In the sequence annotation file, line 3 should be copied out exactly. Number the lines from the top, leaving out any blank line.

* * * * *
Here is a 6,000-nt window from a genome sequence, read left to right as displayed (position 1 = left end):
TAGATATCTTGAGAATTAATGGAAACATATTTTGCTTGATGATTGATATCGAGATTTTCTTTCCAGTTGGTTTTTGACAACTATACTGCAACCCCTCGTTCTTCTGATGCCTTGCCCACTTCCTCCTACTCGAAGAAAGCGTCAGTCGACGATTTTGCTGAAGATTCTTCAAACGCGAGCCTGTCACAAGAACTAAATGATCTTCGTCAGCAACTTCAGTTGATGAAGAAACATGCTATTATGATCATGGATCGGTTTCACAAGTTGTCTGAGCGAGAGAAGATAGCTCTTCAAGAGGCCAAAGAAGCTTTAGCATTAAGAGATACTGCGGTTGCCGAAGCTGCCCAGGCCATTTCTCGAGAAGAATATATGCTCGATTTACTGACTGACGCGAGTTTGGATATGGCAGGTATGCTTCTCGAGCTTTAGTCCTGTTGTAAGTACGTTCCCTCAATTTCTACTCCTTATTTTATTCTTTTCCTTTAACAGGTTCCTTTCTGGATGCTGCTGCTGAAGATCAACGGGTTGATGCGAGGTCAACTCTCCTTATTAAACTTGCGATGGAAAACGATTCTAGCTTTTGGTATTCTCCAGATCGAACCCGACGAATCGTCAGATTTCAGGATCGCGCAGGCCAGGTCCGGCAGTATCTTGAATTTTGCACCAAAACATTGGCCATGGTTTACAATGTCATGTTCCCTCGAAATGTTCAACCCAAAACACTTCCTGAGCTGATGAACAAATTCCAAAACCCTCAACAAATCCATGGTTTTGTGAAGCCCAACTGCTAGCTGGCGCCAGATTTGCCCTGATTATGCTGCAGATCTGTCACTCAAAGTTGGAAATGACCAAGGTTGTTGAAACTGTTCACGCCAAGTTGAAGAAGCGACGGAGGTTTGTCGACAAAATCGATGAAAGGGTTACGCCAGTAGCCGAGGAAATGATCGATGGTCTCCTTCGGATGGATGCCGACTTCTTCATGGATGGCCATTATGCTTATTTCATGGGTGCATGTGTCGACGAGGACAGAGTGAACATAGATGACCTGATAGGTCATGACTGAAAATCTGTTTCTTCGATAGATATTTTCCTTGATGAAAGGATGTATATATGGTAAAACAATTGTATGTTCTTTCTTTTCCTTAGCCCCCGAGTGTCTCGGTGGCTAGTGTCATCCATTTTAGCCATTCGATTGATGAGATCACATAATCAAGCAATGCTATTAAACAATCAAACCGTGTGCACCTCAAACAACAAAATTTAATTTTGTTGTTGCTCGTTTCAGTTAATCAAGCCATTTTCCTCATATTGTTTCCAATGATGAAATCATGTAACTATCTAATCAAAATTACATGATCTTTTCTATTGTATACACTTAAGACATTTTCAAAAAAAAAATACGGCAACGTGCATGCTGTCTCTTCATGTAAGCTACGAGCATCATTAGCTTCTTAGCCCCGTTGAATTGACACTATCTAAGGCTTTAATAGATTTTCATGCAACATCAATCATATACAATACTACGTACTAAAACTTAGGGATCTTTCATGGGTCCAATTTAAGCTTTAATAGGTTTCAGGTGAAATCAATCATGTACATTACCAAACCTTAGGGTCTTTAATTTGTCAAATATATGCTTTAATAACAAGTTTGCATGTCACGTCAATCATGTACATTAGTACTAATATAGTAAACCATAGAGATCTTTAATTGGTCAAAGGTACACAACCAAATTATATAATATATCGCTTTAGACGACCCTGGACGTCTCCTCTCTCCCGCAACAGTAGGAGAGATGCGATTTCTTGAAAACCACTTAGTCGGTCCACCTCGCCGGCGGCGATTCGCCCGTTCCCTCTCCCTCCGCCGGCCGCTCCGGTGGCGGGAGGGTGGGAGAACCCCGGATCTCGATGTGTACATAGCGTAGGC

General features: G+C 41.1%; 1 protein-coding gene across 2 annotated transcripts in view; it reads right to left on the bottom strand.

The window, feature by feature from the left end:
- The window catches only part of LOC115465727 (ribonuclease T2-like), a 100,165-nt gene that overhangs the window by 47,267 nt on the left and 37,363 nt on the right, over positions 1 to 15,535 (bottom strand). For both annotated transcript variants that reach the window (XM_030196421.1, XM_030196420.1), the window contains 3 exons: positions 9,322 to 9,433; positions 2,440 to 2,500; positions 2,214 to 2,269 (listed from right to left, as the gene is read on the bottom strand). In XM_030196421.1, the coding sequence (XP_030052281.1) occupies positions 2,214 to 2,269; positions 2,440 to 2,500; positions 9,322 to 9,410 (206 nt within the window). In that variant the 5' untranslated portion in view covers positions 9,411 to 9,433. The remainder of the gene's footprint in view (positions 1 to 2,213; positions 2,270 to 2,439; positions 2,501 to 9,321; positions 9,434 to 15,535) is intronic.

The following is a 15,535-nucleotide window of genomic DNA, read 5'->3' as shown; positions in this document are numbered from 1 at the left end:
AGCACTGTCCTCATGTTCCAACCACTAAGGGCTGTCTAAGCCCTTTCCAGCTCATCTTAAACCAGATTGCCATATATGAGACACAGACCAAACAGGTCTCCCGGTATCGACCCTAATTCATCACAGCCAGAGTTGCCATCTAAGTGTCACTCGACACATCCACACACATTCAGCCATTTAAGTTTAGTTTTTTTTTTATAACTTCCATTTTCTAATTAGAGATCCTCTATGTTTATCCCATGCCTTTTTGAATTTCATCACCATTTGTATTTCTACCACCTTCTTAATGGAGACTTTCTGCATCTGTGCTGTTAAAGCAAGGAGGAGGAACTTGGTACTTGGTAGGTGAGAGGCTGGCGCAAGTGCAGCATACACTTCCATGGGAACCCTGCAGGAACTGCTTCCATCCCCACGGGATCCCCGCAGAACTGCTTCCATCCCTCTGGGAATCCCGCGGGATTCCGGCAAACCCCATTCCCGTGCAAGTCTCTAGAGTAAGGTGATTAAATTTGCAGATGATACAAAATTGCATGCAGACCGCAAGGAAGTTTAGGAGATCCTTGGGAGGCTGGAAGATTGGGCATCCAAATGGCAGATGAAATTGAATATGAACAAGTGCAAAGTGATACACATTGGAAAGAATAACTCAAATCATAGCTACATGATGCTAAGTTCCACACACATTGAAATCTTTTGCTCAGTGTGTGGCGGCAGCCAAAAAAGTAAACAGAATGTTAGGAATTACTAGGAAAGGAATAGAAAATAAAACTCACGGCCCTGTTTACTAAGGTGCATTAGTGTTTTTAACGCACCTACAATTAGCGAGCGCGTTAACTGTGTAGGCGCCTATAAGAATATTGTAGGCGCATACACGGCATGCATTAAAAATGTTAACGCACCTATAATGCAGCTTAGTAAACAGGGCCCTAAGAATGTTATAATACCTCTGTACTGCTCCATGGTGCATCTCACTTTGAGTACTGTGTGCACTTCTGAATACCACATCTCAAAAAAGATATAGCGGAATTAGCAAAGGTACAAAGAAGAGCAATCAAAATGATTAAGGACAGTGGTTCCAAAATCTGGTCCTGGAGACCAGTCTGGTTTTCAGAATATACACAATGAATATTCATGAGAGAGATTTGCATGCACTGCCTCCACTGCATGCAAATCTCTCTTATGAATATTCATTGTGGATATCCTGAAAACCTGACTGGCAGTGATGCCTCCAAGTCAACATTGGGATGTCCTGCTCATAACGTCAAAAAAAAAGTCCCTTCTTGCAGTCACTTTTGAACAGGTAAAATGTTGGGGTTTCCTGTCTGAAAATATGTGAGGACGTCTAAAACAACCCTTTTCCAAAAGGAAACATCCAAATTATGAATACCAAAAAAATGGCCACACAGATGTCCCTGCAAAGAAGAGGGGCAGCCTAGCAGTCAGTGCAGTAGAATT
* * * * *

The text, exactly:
General features: G+C 41.1%; 1 protein-coding gene across 2 annotated transcripts in view; it reads right to left on the bottom strand.